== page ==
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New in Body Treatments (page 27 of 32)
New research show atopic dermatitis may be caused a defect in the skin's protective outer layer, causing irritation to be the result of microbes and allergens, and leading dermatologists to more sensitive treatments.
Research released from the University of Bath indicates people who suffer from acne are less likely to participate in sports or exercise due to a heightened awareness about the skin condition, resulting in a greater need to treat the acne.
New research released by German researchers shows that in addition to treating other types of pain, acupuncture can be useful in helping women treat menstrual pain.
Packaged Facts cites growth of the US$6.9 billion U.S. baby care market, in part, to Americans' embrace of luxury health and beauty care products; notes infant body care now emphasized in prestige outlets.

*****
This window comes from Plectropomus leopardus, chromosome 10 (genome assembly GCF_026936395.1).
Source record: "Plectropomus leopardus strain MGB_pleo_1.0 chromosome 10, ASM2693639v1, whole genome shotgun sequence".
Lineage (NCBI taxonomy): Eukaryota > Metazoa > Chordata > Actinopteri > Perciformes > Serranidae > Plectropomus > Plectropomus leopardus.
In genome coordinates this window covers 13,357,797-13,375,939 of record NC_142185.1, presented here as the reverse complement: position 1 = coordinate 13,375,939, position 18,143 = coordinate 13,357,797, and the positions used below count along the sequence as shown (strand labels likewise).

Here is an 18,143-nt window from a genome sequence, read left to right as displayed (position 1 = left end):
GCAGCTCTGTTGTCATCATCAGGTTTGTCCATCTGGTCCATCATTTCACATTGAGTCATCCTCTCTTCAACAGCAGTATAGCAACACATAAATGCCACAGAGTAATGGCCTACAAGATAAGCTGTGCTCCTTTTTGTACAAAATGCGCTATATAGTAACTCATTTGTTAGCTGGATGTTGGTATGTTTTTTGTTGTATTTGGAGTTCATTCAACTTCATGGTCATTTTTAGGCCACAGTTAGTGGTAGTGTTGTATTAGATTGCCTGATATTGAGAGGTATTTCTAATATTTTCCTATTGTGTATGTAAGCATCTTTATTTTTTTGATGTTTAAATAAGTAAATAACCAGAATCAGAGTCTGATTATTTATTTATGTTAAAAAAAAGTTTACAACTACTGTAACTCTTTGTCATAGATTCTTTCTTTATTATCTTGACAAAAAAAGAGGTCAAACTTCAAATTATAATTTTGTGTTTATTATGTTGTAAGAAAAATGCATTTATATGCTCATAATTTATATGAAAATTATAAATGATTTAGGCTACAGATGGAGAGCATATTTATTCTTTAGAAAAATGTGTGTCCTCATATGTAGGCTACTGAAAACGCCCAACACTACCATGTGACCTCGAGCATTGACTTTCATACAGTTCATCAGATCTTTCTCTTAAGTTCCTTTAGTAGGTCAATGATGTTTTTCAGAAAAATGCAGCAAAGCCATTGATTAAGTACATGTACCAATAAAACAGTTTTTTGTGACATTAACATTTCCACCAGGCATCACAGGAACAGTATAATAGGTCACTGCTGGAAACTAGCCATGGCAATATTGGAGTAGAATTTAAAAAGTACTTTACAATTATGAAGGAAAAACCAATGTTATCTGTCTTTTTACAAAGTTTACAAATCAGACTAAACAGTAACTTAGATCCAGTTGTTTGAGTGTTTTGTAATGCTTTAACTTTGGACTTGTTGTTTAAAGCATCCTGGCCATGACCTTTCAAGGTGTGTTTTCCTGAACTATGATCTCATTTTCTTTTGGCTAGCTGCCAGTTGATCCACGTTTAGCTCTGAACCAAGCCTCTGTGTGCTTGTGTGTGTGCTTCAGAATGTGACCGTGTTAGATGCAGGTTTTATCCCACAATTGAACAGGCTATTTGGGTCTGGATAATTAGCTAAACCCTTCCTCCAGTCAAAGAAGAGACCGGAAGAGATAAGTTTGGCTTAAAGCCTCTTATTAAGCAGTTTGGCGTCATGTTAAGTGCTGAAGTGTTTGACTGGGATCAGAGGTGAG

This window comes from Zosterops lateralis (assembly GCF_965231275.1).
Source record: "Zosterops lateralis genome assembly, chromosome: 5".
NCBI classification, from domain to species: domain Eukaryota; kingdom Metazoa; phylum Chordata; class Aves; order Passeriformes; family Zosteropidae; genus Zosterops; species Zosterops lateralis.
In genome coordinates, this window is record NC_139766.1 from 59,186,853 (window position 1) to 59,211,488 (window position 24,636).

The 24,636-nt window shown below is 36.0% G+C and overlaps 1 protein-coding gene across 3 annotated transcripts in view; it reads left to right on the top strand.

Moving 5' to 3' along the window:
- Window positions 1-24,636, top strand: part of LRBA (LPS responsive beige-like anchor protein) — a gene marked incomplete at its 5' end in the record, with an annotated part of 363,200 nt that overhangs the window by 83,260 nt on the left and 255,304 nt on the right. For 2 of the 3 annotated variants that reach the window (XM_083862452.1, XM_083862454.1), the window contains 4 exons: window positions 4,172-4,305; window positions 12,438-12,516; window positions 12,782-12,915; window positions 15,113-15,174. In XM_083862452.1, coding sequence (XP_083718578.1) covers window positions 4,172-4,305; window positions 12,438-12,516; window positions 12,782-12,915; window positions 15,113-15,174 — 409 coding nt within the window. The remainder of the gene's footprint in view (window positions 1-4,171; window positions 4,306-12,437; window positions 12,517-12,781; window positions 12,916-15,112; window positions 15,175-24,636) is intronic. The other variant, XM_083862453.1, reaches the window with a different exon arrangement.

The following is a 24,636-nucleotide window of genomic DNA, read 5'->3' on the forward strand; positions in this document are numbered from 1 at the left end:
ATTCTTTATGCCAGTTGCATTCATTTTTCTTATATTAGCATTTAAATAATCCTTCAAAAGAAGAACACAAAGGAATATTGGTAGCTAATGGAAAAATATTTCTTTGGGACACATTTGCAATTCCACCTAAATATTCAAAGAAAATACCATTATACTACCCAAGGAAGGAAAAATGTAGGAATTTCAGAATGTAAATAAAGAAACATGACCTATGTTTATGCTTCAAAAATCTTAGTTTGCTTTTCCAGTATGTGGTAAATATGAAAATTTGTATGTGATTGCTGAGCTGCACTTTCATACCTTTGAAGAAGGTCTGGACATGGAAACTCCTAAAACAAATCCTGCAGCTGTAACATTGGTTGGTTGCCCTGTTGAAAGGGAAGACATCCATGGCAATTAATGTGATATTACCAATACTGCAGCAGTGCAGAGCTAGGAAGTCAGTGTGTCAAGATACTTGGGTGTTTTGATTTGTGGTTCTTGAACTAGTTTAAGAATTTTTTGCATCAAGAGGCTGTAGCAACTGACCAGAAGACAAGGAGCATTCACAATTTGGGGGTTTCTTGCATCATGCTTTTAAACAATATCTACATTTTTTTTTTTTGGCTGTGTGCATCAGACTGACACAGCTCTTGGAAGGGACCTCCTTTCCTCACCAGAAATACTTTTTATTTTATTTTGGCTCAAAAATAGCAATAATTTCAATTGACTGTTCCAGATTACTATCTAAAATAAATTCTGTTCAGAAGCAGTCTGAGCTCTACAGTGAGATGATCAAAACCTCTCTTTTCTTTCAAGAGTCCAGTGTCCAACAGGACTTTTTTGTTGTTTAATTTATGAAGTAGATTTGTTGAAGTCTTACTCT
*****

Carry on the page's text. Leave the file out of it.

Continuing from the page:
The drive for consumers to improve their personal appearance is increasing, according to a duo of reports from independant market analyst Datamonitor, and this is leading to more people seeking out minimally invasive treatments and professional personal care products.
Health care workers who frequently wash their hands, such as skin care professionals, have been found to have a higher risk for irritant contact dermatitis, or hand dermatitis, which can leave hands red, itchy, scaly and burning.
New reseach shows acupuncture treatments may help women conceive, possibly affecting blood flow and hormones.
By Steve Herman
The combined use of prebiotics and probiotics for a targeted approach to battling bad bacteria on the skin is among the newest ingredient trends for skin and hair care products.
"Lost" makeup department supervisor, Emily Katz, reveals her favorite products for use on the set.
Whip up this traditional Russian recipe for an aromatically unique offering.